Get our free email newsletter with just one click

Steven Berkoff backs calls to save north London’s Intimate Theatre from closure

The Intimate Theatre in Palmers Green, north London, pictured in 1966
by -

Industry figures including actor, director and author Steven Berkoff are fighting to save a north London theatre from being turned into flats.

The 406-capacity Intimate Theatre in Palmers Green was home to the John Clements repertory theatre company until the late 1980s, with acting alumni including Richard Attenborough, Roger Moore, Berkoff, Nicholas Parsons and Tony Blackburn.

It is currently used by amateur theatre theatre groups and doubles up as a parish hall for St Monica’s Church, which owns the venue.

St Monica’s Church plans to request permission from Enfield Council to redevelop the theatre into a new parish centre and a block of flats.

Nearly 2,000 people have signed a petition created by local residents to save the theatre, backed by industry figures.

Berkoff said: “To lose the Intimate, Palmers Green, where I have also played as a young man, would be more than just a shame.

“In the past 20 or more years, we have lost hundreds of libraries, score upon score of theatres, endless lido swimming pools, and the reason always given is to build yet more soul-destroying rabbit hutches.”

Actor and presenter Nicholas Parsons said: “It would be so sad to see the Intimate Theatre disappear as many artists learned their trade there, perfecting their craft, not only in acting but also how ‘to walk a stage’, as they say.”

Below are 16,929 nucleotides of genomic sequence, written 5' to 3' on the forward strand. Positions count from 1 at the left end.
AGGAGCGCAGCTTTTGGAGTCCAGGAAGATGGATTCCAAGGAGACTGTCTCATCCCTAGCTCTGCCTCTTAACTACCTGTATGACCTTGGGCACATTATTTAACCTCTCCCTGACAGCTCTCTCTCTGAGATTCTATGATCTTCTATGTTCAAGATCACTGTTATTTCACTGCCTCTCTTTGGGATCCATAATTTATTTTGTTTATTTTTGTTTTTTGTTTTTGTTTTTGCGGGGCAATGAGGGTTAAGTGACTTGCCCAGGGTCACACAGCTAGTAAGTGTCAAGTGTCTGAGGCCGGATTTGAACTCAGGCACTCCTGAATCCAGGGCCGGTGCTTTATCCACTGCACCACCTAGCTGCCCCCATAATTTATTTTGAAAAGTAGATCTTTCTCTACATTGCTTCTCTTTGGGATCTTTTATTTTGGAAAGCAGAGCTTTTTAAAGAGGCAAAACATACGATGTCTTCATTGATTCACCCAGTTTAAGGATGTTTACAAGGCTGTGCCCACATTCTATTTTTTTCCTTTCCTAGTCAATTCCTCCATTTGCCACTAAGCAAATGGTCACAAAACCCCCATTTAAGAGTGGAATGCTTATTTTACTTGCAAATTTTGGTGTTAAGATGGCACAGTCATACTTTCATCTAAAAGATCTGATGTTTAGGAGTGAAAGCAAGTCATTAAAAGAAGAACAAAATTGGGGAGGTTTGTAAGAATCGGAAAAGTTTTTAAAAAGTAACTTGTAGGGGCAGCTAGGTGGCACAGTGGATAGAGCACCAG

Producer Johnny Mans added that it would be a “catastrophe” to turn the Intimate Theatre into “anything other than an entertainment venue”.

One of the leaders of the campaign to save the Intimate Theatre, Warren McWilliams, told The Stage: “The theatre has such a history – just look at the number of people who have come through it and gone on to perform on West End stages.

“It’s still working as a theatre and producing talent for everyone to enjoy, so it would be such a loss to the community.”

St Monica’s Church has been contacted for comment.

We need your help…

When you subscribe to The Stage, you’re investing in our journalism. And our journalism is invested in supporting theatre and the performing arts.

The Stage is a family business, operated by the same family since we were founded in 1880. We do not receive government funding. We are not owned by a large corporation. Our editorial is not dictated by ticket sales.

We are fully independent, but this means we rely on revenue from readers to survive.

Help us continue to report on great work across the UK, champion new talent and keep up our investigative journalism that holds the powerful to account. Your subscription helps ensure our journalism can continue.